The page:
How to Completely and Totally Exhaust Yourself

Read this. The imagine trying to comply with it, especially given the fact that the TSA keeps changing its security routines and procedures, as Stewart Baker points out.

There are better ways to ensure airport security. Too bad the TSA insists on eschewing innovation.

  1. Pejman Yousefzadeh
    C

    Well said.

    Eeyore

    Pejman Yousefzadeh: 

    Too bad the TSA insists on eschewing innovation.

    Innovation? The Israelis have been keeping terrorists off planes for decades. That might better read “Too bad the TSA insists on being the unionized PC effluent of a Jabba-the-Hut-sized enforcement bureaucracy…” · 2 hours ago

  2. Arahant
    Pejman Yousefzadeh: Too bad the TSA insists on eschewing innovation.

    Too bad the terrorists don’t.

  3. Blame The Innocent

    I had a bad feeling when W’s response to 9/11 was another federal bureaucracy.

  4. PJS

    TSA is all  my teenaged daughter remembers.  She has the process of airline security down.  It’s really too bad.

    I was recently approved for Global Entry, the quick immigration machines.  It also makes me eligible for TSA Pre-check, but I have heard that one only gets sent through that line occasionally.  I’ll let you know how it goes.  At TSA Pre-check you get to keep your shoes and light jacket on!  And you don’t have to take your computer out of the bag!  Wowee!

  5. Ajax von Kaiserpenguin

    Ought to be titled “How to Behave Like a Good Little Citizen”.

  6. Nick Stuart

    I like the “chitchat with the screeners” bit.

    Does anybody think we will ever be able to get rid of this nonsense?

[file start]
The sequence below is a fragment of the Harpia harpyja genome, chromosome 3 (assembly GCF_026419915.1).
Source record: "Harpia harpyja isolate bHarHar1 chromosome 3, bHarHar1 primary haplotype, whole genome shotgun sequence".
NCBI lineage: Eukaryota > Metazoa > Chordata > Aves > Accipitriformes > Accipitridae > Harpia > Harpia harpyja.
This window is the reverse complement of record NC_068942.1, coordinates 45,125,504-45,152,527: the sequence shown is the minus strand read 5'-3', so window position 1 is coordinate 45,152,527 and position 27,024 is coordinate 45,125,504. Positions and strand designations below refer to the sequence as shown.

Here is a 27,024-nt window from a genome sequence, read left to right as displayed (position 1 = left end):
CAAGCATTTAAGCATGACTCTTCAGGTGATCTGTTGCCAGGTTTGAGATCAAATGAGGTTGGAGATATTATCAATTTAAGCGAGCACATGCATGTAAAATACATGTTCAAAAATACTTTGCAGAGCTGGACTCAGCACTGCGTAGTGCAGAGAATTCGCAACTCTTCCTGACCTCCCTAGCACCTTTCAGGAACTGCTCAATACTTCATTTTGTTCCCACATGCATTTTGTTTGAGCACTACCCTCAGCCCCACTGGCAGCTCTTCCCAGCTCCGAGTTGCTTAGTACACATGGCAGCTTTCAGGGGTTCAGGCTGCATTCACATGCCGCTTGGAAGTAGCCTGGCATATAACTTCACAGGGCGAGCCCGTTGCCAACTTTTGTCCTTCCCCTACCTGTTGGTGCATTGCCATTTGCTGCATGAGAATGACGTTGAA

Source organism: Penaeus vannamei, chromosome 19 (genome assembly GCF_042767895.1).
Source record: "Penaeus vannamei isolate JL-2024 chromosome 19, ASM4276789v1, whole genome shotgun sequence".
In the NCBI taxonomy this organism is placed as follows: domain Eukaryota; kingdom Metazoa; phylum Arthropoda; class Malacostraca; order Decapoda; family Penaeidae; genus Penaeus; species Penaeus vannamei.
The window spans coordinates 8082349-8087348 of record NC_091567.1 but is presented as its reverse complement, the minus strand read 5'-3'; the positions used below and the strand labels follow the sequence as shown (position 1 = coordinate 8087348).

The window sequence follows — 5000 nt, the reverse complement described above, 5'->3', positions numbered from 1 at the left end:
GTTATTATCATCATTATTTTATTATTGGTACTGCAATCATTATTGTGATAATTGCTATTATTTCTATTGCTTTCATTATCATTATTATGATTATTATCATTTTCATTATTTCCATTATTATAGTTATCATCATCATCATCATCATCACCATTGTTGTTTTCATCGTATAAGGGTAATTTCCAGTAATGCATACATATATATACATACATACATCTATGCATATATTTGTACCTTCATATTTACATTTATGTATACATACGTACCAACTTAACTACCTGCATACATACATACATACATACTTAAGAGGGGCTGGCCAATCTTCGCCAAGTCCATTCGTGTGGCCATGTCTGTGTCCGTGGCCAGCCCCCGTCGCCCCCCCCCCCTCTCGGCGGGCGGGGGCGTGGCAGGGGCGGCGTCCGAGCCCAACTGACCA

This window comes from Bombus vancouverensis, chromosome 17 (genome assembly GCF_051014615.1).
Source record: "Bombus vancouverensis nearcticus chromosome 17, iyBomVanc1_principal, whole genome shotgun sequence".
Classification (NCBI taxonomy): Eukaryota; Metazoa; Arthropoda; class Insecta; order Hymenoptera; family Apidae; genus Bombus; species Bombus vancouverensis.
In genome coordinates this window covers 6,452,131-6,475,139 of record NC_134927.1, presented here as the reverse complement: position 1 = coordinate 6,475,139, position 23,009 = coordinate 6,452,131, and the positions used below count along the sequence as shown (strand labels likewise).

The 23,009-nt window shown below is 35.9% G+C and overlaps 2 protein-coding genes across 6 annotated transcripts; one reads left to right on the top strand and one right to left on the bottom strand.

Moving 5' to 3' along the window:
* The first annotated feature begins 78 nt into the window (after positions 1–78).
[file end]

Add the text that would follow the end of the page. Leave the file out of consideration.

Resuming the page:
7. Amy Schley

    I never flew pre-9/11. In fact, my first plane trip was by myself from KC’s very small airport to O’Hare to Heathrow — talk about a culture shock! 

    But what made me absolutely nuts were the people who had stood in line for 15+ minutes, but somehow hadn’t figured out that at the end of the line, one would have to take off one’s shoes and belt.  Really, guys … how many times do you have to be told to do something before you do it?

  8. Charleen Larson
    Nick Stuart: I like the “chitchat with the screeners” bit.

    Does anybody think we will ever be able to get rid of this nonsense? · 1 hour ago

    No.  Because it’s keeping the elephants away.

  9. Eeyore
    Pejman Yousefzadeh: 

    Too bad the TSA insists on eschewing innovation.

    Innovation? The Israelis have been keeping terrorists off planes for decades. That might better read “Too bad the TSA insists on being the unionized PC effluent of a Jabba-the-Hut-sized enforcement bureaucracy…”

  10. Devereaux

    I have an intense dislike for pretty much everything TSA. And I get the opportunity to experience that displeasure about 4-6 times per month, as I travel here about.

    I never “chit-chat” with the TSA personnel – they are the enemy. They are every bit as bad as the terrorists. Losing my freedom is essentially a victory FOR the terrorists – it just isn’t their particular tyranny being imposed. But tyranny it is. Accepting one tyranny for another hardly seems a good deal.

    I have never understood why after 10+ years of this nonsense we are still willing to accept such abuse. NONE of this has anything to do with stopping a real live terrorist. Meanwhile TSA goes ballistic with any hint of my ability to actually defend myself against REAL terrorists. TSA reasoning is no different than the silly Leftist arguments  about not being allowed to carry. And in all its history, it has never caught a real terrorist! Even when they knew (Faisal Shahzad – NYC) they missed him! Took the NYPD to figure out he was on one of the planes and stop it.

    It is time to eliminate the TSA and start looking for real terrorists.

  11. iWc

    I just flew BWI-LHR, and there was a sign that said

    ALL